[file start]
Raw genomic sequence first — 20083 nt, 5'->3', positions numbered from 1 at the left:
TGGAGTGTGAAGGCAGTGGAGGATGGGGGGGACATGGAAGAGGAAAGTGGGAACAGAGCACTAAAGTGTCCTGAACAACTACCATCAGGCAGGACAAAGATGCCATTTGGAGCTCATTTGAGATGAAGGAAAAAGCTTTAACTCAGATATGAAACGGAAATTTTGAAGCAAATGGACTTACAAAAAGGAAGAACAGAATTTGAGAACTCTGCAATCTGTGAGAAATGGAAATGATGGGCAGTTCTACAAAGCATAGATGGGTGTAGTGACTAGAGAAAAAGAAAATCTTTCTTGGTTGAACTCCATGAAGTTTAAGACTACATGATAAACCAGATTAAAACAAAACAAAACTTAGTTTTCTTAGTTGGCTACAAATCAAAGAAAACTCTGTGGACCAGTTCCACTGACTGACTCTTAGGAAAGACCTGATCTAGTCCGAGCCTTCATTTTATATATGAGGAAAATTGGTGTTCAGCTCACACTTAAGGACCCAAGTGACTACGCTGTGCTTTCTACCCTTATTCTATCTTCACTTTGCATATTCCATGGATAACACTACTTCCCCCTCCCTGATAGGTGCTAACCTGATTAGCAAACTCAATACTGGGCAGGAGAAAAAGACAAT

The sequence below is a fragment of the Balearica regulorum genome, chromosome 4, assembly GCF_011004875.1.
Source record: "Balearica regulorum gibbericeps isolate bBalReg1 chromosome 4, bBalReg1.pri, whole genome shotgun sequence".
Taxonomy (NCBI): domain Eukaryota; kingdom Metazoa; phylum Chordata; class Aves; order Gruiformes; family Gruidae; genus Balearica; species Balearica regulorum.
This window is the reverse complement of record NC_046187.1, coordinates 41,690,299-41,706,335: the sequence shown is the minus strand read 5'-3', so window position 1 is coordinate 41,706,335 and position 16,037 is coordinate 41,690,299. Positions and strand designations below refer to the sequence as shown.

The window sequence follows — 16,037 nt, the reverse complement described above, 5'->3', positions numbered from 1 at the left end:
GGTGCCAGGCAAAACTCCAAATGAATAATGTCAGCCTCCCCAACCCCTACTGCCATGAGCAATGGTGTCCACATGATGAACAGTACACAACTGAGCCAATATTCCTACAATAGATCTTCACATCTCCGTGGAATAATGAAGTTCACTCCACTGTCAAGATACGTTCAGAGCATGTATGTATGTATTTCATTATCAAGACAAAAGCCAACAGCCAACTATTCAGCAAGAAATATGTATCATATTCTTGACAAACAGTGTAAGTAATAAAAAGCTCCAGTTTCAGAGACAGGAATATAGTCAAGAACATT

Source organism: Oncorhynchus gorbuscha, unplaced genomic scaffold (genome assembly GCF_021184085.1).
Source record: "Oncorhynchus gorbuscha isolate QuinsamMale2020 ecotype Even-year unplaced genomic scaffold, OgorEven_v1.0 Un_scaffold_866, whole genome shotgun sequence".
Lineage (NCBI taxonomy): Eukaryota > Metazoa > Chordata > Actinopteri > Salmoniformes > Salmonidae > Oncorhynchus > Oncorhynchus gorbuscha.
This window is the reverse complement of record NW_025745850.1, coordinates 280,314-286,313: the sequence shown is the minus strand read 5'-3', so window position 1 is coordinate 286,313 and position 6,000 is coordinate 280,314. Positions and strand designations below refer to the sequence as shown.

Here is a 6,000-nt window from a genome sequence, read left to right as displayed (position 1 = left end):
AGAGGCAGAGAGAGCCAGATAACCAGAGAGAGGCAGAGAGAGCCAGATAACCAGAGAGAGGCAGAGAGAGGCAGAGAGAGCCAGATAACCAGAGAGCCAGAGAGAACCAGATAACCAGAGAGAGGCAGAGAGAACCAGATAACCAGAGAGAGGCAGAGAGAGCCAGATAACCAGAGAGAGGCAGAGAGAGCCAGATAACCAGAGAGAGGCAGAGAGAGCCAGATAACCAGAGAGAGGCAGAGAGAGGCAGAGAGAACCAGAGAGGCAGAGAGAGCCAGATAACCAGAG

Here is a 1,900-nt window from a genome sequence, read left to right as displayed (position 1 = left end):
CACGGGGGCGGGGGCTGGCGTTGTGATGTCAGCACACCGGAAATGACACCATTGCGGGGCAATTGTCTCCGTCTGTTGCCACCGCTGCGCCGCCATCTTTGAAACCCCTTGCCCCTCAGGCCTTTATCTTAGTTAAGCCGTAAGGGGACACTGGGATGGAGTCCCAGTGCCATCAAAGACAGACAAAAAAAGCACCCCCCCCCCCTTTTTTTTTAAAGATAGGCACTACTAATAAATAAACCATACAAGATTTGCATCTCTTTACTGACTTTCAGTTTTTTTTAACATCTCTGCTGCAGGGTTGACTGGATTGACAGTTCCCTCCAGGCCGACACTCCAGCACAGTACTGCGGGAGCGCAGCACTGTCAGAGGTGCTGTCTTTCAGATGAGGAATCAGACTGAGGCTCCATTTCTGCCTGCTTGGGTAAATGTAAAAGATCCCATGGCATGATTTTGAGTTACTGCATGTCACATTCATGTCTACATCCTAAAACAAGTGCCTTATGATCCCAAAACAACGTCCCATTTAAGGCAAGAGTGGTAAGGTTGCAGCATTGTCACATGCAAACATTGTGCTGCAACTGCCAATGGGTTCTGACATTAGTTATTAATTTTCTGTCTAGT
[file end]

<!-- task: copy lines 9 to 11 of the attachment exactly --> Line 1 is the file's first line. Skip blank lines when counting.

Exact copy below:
Source organism: Oncorhynchus gorbuscha, unplaced genomic scaffold (genome assembly GCF_021184085.1).
Source record: "Oncorhynchus gorbuscha isolate QuinsamMale2020 ecotype Even-year unplaced genomic scaffold, OgorEven_v1.0 Un_scaffold_866, whole genome shotgun sequence".
Lineage (NCBI taxonomy): Eukaryota > Metazoa > Chordata > Actinopteri > Salmoniformes > Salmonidae > Oncorhynchus > Oncorhynchus gorbuscha.